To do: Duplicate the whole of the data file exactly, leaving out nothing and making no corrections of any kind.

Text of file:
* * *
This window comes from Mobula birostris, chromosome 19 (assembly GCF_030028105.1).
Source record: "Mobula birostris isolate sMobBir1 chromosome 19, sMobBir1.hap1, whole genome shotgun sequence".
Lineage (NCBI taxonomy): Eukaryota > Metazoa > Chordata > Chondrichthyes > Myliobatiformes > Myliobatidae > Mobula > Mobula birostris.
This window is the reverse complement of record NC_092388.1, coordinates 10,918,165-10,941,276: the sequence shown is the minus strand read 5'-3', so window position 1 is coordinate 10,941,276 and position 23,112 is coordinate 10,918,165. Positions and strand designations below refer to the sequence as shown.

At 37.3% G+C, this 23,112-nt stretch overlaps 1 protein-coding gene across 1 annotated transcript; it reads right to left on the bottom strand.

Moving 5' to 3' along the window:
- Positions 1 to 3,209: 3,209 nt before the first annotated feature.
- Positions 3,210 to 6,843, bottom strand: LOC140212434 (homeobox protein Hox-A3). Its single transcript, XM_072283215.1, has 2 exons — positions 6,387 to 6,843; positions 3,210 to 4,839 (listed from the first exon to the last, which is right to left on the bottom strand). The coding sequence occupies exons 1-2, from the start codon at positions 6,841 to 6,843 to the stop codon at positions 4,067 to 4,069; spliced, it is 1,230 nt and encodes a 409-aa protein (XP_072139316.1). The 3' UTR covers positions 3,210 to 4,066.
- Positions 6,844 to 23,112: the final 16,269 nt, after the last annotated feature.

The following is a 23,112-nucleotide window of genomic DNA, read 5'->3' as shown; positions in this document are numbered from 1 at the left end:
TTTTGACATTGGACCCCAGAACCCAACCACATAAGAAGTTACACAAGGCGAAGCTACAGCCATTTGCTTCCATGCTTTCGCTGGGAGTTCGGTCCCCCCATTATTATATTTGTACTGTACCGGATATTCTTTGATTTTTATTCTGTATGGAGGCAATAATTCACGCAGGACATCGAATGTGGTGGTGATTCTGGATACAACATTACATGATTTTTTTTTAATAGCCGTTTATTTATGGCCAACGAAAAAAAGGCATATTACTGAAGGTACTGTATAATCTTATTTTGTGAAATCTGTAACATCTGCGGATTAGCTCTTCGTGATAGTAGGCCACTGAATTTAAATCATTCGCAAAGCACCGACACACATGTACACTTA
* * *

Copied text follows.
This window comes from Mobula birostris, chromosome 19 (assembly GCF_030028105.1).
Source record: "Mobula birostris isolate sMobBir1 chromosome 19, sMobBir1.hap1, whole genome shotgun sequence".
Lineage (NCBI taxonomy): Eukaryota > Metazoa > Chordata > Chondrichthyes > Myliobatiformes > Myliobatidae > Mobula > Mobula birostris.
This window is the reverse complement of record NC_092388.1, coordinates 10,918,165-10,941,276: the sequence shown is the minus strand read 5'-3', so window position 1 is coordinate 10,941,276 and position 23,112 is coordinate 10,918,165. Positions and strand designations below refer to the sequence as shown.

At 37.3% G+C, this 23,112-nt stretch overlaps 1 protein-coding gene across 1 annotated transcript; it reads right to left on the bottom strand.

Moving 5' to 3' along the window:
- Positions 1 to 3,209: 3,209 nt before the first annotated feature.
- Positions 3,210 to 6,843, bottom strand: LOC140212434 (homeobox protein Hox-A3). Its single transcript, XM_072283215.1, has 2 exons — positions 6,387 to 6,843; positions 3,210 to 4,839 (listed from the first exon to the last, which is right to left on the bottom strand). The coding sequence occupies exons 1-2, from the start codon at positions 6,841 to 6,843 to the stop codon at positions 4,067 to 4,069; spliced, it is 1,230 nt and encodes a 409-aa protein (XP_072139316.1). The 3' UTR covers positions 3,210 to 4,066.
- Positions 6,844 to 23,112: the final 16,269 nt, after the last annotated feature.

The following is a 23,112-nucleotide window of genomic DNA, read 5'->3' as shown; positions in this document are numbered from 1 at the left end:
TTTTGACATTGGACCCCAGAACCCAACCACATAAGAAGTTACACAAGGCGAAGCTACAGCCATTTGCTTCCATGCTTTCGCTGGGAGTTCGGTCCCCCCATTATTATATTTGTACTGTACCGGATATTCTTTGATTTTTATTCTGTATGGAGGCAATAATTCACGCAGGACATCGAATGTGGTGGTGATTCTGGATACAACATTACATGATTTTTTTTTAATAGCCGTTTATTTATGGCCAACGAAAAAAAGGCATATTACTGAAGGTACTGTATAATCTTATTTTGTGAAATCTGTAACATCTGCGGATTAGCTCTTCGTGATAGTAGGCCACTGAATTTAAATCATTCGCAAAGCACCGACACACATGTACACTTA